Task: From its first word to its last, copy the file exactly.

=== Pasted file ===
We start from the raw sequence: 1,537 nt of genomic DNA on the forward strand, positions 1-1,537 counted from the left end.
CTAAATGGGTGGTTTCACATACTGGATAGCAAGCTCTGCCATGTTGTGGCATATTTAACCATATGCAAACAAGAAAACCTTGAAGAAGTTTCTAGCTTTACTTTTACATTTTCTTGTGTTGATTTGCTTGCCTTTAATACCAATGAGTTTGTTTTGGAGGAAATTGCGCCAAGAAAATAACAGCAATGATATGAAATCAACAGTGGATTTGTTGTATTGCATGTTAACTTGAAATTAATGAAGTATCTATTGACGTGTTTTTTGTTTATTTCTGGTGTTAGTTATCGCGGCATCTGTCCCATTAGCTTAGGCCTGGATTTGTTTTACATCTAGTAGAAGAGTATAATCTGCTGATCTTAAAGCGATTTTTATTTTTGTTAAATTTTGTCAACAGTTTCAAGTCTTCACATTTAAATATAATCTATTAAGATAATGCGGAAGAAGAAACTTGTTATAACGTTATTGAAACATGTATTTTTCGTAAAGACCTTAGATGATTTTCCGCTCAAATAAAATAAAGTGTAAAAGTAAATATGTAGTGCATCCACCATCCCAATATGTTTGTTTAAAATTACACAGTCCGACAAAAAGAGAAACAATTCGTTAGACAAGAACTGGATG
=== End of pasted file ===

We start from the raw sequence: 1,537 nt of genomic DNA on the forward strand, positions 1-1,537 counted from the left end.
CTAAATGGGTGGTTTCACATACTGGATAGCAAGCTCTGCCATGTTGTGGCATATTTAACCATATGCAAACAAGAAAACCTTGAAGAAGTTTCTAGCTTTACTTTTACATTTTCTTGTGTTGATTTGCTTGCCTTTAATACCAATGAGTTTGTTTTGGAGGAAATTGCGCCAAGAAAATAACAGCAATGATATGAAATCAACAGTGGATTTGTTGTATTGCATGTTAACTTGAAATTAATGAAGTATCTATTGACGTGTTTTTTGTTTATTTCTGGTGTTAGTTATCGCGGCATCTGTCCCATTAGCTTAGGCCTGGATTTGTTTTACATCTAGTAGAAGAGTATAATCTGCTGATCTTAAAGCGATTTTTATTTTTGTTAAATTTTGTCAACAGTTTCAAGTCTTCACATTTAAATATAATCTATTAAGATAATGCGGAAGAAGAAACTTGTTATAACGTTATTGAAACATGTATTTTTCGTAAAGACCTTAGATGATTTTCCGCTCAAATAAAATAAAGTGTAAAAGTAAATATGTAGTGCATCCACCATCCCAATATGTTTGTTTAAAATTACACAGTCCGACAAAAAGAGAAACAATTCGTTAGACAAGAACTGGATG